A Polaroid photo is almost square, with dimensions of 3.0625 x 3.125 inches. A Polaroid frame is 3.4 x 4.2 inches.
With the constantly advancing quality of cameras on our phones today which makes it very easy to get a good picture, there’s now a stylistic backlash to the current clean, polished, and ultra-modern look of digital camera photos.
People now want to relive the fun and freedom of the ‘60s and ‘70s, when Polaroid photos had their heyday.
It’s now fashionable to aim for vintage-type, low-quality, grainy photos that give that effortlessly cool, authentic look.
Polaroid photos give the impression that the people in the photos — including the photographer — were having so much fun they didn’t really care about finding the proper exposure, locating the right lighting, and taking a second shot.
As if they fully lived the moment.
Something more people probably long for today.
What Makes Polaroid Photos Special?
Before Polaroid photos, there was conventional photography where someone took a picture of you but took days and weeks to develop the picture. You couldn’t instantly see how you looked in the picture.
The film was expensive, too, so you had to carefully prepare and pose for your photo shoot, ensuring you got the shots perfectly right the first time.
Polaroid photos focused on minimizing the time between taking the photograph and viewing the image. People could snap and print pictures instantly, without the long film development process and costs of traditional photography.
With your Polaroid camera, you snapped a picture, waited a few moments for the picture to develop while you waved the developing picture in the air a bit to dry the film, and after a few seconds, voila!
You now have the picture ready for enjoying and physically sharing with family and friends.
It was the non-digital version of social media way back then.
This might seem shocking to those of us steeped in digital photography today, where we can be our own photographers, take all the photos we wanted with our cameras at no cost, and edit them like professionals.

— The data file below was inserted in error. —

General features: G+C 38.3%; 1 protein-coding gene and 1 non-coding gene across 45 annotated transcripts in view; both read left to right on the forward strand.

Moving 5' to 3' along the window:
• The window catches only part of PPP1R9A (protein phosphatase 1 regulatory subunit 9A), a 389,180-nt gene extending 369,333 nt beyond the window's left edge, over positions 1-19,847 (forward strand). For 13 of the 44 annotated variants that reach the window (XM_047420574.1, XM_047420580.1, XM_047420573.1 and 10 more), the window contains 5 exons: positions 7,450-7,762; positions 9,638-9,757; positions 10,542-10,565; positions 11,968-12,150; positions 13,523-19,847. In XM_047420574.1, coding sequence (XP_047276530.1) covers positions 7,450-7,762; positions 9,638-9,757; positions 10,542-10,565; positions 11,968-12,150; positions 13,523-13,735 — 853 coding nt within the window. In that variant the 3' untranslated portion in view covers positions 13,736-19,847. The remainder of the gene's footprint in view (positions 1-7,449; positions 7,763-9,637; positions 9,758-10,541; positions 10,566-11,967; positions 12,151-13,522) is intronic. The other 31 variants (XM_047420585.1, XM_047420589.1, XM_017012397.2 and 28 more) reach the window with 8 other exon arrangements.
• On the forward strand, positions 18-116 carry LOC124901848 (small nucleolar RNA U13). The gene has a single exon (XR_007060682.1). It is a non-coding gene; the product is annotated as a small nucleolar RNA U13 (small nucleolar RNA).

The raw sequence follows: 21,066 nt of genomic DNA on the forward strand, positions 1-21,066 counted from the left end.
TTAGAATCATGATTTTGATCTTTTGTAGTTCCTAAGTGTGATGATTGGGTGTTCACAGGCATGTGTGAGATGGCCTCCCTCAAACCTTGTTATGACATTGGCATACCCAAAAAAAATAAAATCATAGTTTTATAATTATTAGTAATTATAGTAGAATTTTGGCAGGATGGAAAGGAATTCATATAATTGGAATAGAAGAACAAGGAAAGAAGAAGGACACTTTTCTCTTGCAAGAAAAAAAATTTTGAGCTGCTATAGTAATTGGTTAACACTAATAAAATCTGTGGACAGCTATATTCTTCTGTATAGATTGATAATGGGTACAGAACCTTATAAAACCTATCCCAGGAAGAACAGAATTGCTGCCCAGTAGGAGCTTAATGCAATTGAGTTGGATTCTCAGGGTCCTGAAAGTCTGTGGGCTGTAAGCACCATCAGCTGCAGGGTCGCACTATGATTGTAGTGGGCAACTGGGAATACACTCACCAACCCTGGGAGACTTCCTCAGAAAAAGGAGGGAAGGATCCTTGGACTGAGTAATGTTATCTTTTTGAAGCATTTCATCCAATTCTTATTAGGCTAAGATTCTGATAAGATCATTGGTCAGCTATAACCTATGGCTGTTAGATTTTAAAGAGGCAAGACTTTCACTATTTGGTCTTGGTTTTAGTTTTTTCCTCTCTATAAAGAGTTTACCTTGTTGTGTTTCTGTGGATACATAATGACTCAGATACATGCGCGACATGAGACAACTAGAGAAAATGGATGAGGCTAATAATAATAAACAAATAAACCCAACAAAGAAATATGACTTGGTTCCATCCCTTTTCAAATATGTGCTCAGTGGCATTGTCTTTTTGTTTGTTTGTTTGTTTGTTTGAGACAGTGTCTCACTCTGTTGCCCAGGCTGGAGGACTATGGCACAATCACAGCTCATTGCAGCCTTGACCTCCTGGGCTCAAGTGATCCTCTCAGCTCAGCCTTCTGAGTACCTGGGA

But, yes, this was the world before Polaroid.
So, when Polaroid released its peel-apart color prints in 1963, and its non-peel-apart color prints in 1972, Polaroid photos exploded to capture two-thirds of the instant camera market by 1977, despite competition from Kodak.
Is Polaroid Today The Same Polaroid Yesterday?
No, the Polaroid company that its inventor Edwin H. Land founded in 1937 and ran for 44 years until 1981 is not the same Polaroid company today.
The original Polaroid Corporation was declared bankrupt in 2001 and its assets sold off. A “new” Polaroid company was promptly formed but also went bankrupt in 2007, the same year Apple’s first iPhone was released.
The bankruptcies, among several factors, were attributed to sales of instant cameras declining as video cameras and 35-mm cameras became smaller and cheaper. This also paved the way for the explosion of digital photography that we enjoy today.
In May 2017, the Impossible Project, a Dutch company that originally started manufacturing instant films for Polaroid’s cameras, acquired Polaroid’s brand and intellectual property.
The Impossible Project was renamed to Polaroid Originals in September 2017, then to simply Polaroid in March 2020, as Polaroid photos made a comeback in popularity.
What Are Polaroid Photo Dimensions?
Polaroid films come in 3 sizes.